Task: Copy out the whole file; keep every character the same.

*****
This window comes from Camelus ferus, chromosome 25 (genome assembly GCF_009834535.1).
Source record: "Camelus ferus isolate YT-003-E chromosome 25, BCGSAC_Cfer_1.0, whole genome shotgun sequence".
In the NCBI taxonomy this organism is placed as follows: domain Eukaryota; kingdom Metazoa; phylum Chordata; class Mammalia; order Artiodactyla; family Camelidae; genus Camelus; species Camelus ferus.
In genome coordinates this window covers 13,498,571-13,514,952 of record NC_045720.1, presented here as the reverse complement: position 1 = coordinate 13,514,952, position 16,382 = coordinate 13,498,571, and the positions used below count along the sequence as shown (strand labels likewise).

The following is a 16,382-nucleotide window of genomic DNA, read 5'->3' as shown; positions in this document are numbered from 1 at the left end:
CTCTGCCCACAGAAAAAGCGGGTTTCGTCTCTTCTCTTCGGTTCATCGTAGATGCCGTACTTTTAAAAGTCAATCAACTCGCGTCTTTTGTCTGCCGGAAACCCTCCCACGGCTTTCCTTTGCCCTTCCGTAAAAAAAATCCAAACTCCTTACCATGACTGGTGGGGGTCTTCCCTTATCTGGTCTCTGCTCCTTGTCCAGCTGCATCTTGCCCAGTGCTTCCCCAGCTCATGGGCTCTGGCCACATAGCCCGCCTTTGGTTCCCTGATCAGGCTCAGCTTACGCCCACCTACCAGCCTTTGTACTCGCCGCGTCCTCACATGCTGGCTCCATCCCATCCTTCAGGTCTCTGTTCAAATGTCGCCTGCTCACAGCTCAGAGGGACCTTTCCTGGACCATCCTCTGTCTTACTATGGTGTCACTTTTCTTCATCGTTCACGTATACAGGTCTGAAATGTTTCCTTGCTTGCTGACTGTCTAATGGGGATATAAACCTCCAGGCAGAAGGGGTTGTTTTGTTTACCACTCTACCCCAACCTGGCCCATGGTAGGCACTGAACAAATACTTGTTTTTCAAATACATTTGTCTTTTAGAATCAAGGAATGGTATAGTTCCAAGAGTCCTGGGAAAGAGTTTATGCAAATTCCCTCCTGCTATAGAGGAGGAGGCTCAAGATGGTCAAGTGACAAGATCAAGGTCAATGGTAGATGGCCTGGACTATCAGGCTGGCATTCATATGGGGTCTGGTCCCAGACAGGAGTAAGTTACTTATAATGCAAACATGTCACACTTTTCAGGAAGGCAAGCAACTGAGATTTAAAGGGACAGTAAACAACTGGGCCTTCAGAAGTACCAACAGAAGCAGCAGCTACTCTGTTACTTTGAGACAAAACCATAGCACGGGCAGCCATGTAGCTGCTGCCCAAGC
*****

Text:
This window comes from Camelus ferus, chromosome 25 (genome assembly GCF_009834535.1).
Source record: "Camelus ferus isolate YT-003-E chromosome 25, BCGSAC_Cfer_1.0, whole genome shotgun sequence".
In the NCBI taxonomy this organism is placed as follows: domain Eukaryota; kingdom Metazoa; phylum Chordata; class Mammalia; order Artiodactyla; family Camelidae; genus Camelus; species Camelus ferus.
In genome coordinates this window covers 13,498,571-13,514,952 of record NC_045720.1, presented here as the reverse complement: position 1 = coordinate 13,514,952, position 16,382 = coordinate 13,498,571, and the positions used below count along the sequence as shown (strand labels likewise).

The following is a 16,382-nucleotide window of genomic DNA, read 5'->3' as shown; positions in this document are numbered from 1 at the left end:
CTCTGCCCACAGAAAAAGCGGGTTTCGTCTCTTCTCTTCGGTTCATCGTAGATGCCGTACTTTTAAAAGTCAATCAACTCGCGTCTTTTGTCTGCCGGAAACCCTCCCACGGCTTTCCTTTGCCCTTCCGTAAAAAAAATCCAAACTCCTTACCATGACTGGTGGGGGTCTTCCCTTATCTGGTCTCTGCTCCTTGTCCAGCTGCATCTTGCCCAGTGCTTCCCCAGCTCATGGGCTCTGGCCACATAGCCCGCCTTTGGTTCCCTGATCAGGCTCAGCTTACGCCCACCTACCAGCCTTTGTACTCGCCGCGTCCTCACATGCTGGCTCCATCCCATCCTTCAGGTCTCTGTTCAAATGTCGCCTGCTCACAGCTCAGAGGGACCTTTCCTGGACCATCCTCTGTCTTACTATGGTGTCACTTTTCTTCATCGTTCACGTATACAGGTCTGAAATGTTTCCTTGCTTGCTGACTGTCTAATGGGGATATAAACCTCCAGGCAGAAGGGGTTGTTTTGTTTACCACTCTACCCCAACCTGGCCCATGGTAGGCACTGAACAAATACTTGTTTTTCAAATACATTTGTCTTTTAGAATCAAGGAATGGTATAGTTCCAAGAGTCCTGGGAAAGAGTTTATGCAAATTCCCTCCTGCTATAGAGGAGGAGGCTCAAGATGGTCAAGTGACAAGATCAAGGTCAATGGTAGATGGCCTGGACTATCAGGCTGGCATTCATATGGGGTCTGGTCCCAGACAGGAGTAAGTTACTTATAATGCAAACATGTCACACTTTTCAGGAAGGCAAGCAACTGAGATTTAAAGGGACAGTAAACAACTGGGCCTTCAGAAGTACCAACAGAAGCAGCAGCTACTCTGTTACTTTGAGACAAAACCATAGCACGGGCAGCCATGTAGCTGCTGCCCAAGC